LONDON - A British regulator fined Citigroup more than $25 million yesterday for its rapid trades of billions of dollars of Eurobonds last summer, which caused prices to plummet and stirred the anger of other trading houses.
The regulator, the Financial Services Authority, ordered Citigroup to pay a 4 million pound ($7.3 million) penalty and to return the 9.96 million pounds ($18.1 million) in profit it made on a trading strategy that became known in the bank as "Dr. Evil."
On Aug. 2, Citigroup sold 11.3 billion euros (currently $13.63 billion) in bonds, the equivalent of an average day's trading volume on the MTS electronic trading platform, in 18 seconds - swamping the market and causing prices to buckle. It also sold 1.5 billion euros on domestic cash markets. Less than an hour later, it bought back 3.8 billion euros ($4.6 billion) in bonds at a far cheaper price, gaining a swift profit.
Earlier in the day, Citigroup had bought Eurobond futures contracts, but it was unclear how large those purchases were.
Though the trades were not illegal, they angered the other bond houses, which said the bank violated an unspoken agreement not to flood the market to drive down prices.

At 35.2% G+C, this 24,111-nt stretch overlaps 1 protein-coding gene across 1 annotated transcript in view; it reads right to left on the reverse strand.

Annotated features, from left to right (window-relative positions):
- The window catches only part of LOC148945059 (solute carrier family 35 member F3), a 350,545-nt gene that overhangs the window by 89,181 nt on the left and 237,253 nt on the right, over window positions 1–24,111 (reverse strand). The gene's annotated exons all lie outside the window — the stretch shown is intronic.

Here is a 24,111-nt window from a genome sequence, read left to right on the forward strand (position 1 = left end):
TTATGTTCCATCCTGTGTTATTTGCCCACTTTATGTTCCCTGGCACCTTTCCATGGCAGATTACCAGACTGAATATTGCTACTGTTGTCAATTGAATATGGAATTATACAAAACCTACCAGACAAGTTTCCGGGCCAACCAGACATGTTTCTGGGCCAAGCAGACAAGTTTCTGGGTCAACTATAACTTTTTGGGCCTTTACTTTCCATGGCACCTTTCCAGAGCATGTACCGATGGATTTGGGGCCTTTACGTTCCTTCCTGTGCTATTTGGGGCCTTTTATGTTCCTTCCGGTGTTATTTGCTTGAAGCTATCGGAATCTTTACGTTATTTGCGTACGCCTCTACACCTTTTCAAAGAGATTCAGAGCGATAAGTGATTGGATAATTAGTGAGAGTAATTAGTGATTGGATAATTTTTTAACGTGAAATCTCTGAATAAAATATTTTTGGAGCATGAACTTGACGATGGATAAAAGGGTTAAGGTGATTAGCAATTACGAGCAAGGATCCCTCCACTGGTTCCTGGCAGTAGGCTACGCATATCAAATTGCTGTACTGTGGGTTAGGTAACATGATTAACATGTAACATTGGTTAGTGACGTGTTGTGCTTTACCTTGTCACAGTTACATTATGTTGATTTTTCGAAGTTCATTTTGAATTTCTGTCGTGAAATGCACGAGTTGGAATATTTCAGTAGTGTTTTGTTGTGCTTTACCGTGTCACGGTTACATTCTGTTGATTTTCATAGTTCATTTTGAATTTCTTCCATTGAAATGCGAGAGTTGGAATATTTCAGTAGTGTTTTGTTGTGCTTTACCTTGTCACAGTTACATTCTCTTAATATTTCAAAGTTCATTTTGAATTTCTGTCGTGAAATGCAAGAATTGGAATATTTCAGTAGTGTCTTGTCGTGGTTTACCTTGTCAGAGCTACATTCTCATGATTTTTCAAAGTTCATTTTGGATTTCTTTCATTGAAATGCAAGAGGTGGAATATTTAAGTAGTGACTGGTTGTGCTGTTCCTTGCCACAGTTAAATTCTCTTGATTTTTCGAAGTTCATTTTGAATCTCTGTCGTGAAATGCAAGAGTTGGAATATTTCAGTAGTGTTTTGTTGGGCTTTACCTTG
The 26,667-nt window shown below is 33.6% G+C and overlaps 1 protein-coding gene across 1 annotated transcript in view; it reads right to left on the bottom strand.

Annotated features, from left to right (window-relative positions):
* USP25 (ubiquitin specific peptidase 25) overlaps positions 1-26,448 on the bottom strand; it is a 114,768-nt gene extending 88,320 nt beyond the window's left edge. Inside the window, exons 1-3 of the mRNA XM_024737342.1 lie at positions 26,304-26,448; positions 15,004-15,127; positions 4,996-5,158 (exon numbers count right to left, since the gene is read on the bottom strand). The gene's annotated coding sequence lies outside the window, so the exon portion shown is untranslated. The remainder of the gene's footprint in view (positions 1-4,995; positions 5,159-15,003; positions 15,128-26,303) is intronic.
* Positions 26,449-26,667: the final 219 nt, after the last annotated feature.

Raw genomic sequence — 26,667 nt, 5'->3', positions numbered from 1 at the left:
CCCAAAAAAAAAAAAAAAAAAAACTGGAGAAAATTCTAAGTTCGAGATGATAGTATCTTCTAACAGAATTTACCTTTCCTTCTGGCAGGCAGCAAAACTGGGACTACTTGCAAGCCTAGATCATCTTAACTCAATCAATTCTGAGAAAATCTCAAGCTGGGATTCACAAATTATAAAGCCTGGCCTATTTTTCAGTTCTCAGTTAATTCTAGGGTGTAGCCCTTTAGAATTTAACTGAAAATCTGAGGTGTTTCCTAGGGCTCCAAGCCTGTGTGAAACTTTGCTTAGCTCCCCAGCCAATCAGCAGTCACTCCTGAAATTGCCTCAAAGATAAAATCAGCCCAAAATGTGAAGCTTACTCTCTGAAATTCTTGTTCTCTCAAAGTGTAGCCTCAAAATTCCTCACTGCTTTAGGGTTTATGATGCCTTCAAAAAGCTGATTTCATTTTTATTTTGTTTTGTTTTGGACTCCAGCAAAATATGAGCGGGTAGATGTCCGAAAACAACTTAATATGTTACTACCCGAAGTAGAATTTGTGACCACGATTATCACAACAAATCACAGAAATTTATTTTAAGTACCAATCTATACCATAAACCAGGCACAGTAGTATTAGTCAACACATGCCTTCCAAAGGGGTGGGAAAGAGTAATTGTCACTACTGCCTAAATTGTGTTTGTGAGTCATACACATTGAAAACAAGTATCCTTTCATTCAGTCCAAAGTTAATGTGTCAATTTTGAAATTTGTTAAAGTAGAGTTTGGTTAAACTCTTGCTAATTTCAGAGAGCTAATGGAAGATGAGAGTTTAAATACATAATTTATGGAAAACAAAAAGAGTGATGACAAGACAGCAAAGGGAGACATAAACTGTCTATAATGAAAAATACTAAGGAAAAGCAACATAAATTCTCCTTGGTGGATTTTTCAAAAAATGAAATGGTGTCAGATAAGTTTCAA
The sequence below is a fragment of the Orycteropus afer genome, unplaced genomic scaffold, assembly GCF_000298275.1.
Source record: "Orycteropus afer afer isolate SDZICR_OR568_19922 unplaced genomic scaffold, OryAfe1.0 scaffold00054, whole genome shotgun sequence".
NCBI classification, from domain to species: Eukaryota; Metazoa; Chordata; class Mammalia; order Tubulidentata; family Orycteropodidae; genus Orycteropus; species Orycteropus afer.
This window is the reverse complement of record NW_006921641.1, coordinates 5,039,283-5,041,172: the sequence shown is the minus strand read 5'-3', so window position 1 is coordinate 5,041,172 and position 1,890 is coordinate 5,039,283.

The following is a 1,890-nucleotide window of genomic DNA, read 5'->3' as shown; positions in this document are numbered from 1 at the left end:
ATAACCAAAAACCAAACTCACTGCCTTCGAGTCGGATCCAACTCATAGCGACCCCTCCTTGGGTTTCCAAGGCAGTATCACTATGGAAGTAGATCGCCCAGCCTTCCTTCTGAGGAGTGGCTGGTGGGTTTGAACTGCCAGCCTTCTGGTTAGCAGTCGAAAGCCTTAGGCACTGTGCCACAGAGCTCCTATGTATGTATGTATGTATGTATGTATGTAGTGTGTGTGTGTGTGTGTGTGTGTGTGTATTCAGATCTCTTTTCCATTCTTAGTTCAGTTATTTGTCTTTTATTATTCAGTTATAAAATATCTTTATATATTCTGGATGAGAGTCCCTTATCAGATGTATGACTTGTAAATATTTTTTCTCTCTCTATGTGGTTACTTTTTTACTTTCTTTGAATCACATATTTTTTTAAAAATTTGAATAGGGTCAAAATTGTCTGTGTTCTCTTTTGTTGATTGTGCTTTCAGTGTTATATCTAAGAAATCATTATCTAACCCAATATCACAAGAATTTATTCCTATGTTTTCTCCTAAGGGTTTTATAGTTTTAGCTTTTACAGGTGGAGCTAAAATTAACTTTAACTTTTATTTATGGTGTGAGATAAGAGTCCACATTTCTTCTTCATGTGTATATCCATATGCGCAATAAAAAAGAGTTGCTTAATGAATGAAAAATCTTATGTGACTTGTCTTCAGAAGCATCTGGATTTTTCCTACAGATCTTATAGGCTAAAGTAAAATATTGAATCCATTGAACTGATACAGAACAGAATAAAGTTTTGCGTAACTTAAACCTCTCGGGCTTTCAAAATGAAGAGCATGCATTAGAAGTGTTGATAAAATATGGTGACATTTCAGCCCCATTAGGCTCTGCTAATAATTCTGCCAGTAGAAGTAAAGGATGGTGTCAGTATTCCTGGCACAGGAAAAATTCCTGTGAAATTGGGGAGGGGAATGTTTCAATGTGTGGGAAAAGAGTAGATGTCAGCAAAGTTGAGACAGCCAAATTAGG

Thomas G. Maheras, Citigroup's chief executive for global capital markets, acknowledged in a memo to employees six weeks later that the bank "failed to fully consider its impact on our clients, other market participants and our regulators."
Yesterday, the Financial Services Authority cited Citigroup for breaches of principles that require a company to "conduct its business with skill, care and diligence" and to "take reasonable care to organize and control its affairs responsibly and effectively."
It stopped short of charging Citigroup with market manipulation. The six traders who executed the deals were not individually fined and will be reinstated in their jobs. No one has been fired over the trades.
Executives from the bank said they were pleased with the result.
Charles O. Prince, the chief executive, said in a statement, "Citigroup and its employees have made a number of changes in how we do things as a result of this case, and we continue to focus on our shared responsibilities to our clients, to each other and to the Citigroup franchise."
The bank has increased its controls and employee training, and strengthened the compliance staff on its trading floor.
European governments, whose bond prices fell sharply, have since been withholding business from Citigroup. The bank now ranks No. 26 in managing debt for European governments, down from 12th last year, according to Bloomberg data.
The Citigroup fine was the second-largest the Financial Services Authority has levied, after the 17 million pounds (now $30.9 million) it ordered the Royal Dutch/Shell Group to pay for overstating its oil and gas reserves.
Citigroup still faces inquiries in Italy, Belgium and Portugal, but has been cleared in Germany. Spanish regulators halted their investigation.